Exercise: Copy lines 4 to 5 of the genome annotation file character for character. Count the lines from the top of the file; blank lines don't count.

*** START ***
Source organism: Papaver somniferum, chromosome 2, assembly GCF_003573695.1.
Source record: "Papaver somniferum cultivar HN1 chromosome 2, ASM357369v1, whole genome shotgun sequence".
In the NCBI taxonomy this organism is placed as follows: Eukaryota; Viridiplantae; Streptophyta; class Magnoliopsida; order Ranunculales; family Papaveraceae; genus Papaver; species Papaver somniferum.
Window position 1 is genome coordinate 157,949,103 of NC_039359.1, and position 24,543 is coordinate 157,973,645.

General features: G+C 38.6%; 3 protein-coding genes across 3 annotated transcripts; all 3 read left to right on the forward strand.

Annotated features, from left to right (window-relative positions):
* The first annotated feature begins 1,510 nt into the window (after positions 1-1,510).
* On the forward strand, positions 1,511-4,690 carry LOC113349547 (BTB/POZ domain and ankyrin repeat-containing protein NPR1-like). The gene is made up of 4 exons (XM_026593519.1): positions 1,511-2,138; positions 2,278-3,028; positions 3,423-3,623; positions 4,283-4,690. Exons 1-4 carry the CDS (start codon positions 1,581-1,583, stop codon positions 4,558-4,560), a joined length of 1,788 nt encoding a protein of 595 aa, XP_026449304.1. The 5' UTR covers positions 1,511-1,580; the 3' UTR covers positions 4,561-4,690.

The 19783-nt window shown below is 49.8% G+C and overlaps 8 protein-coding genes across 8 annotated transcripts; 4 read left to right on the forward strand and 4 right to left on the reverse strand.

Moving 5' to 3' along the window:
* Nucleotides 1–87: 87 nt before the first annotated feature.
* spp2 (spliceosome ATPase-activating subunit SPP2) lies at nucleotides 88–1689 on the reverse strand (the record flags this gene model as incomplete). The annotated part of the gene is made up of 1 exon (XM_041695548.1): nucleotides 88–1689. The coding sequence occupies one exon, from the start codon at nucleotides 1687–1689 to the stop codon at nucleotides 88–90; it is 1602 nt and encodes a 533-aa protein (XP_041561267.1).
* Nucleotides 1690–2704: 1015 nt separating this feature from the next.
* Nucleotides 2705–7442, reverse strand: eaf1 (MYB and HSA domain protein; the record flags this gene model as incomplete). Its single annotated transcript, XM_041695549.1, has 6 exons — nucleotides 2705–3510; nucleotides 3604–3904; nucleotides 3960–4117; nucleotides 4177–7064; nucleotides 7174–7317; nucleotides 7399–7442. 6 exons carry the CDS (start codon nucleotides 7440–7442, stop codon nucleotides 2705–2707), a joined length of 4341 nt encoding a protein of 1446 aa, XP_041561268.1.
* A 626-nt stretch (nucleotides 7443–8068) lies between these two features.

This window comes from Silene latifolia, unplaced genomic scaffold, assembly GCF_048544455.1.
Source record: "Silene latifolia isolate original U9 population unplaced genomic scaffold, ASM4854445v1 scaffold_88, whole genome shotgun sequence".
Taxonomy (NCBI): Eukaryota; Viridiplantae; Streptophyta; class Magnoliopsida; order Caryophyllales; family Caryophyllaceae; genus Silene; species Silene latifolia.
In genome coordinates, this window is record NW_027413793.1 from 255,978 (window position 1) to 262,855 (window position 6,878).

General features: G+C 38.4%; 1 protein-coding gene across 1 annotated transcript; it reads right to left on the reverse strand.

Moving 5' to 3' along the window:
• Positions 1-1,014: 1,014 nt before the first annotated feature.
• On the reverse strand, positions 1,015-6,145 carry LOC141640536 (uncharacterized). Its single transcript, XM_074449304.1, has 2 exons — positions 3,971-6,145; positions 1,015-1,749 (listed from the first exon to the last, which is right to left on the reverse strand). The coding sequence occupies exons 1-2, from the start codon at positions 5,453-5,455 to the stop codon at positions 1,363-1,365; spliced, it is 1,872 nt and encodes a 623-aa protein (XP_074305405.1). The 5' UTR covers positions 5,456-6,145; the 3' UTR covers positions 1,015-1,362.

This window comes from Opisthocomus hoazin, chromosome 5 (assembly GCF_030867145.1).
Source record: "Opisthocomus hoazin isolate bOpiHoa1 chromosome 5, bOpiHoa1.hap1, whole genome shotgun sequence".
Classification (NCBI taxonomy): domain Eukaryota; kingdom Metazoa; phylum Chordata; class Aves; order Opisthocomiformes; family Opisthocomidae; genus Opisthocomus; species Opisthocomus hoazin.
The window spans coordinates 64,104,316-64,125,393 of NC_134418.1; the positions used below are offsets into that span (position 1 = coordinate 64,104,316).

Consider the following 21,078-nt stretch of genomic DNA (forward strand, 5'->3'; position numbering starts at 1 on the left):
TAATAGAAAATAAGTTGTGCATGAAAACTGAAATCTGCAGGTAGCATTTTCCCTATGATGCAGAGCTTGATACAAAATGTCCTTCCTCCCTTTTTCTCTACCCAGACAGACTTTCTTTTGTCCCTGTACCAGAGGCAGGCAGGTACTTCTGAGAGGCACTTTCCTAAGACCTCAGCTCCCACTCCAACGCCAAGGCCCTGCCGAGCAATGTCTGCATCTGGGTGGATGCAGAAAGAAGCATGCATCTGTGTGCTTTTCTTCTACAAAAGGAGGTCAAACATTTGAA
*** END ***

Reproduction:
Window position 1 is genome coordinate 157,949,103 of NC_039359.1, and position 24,543 is coordinate 157,973,645.

General features: G+C 38.6%; 3 protein-coding genes across 3 annotated transcripts; all 3 read left to right on the forward strand.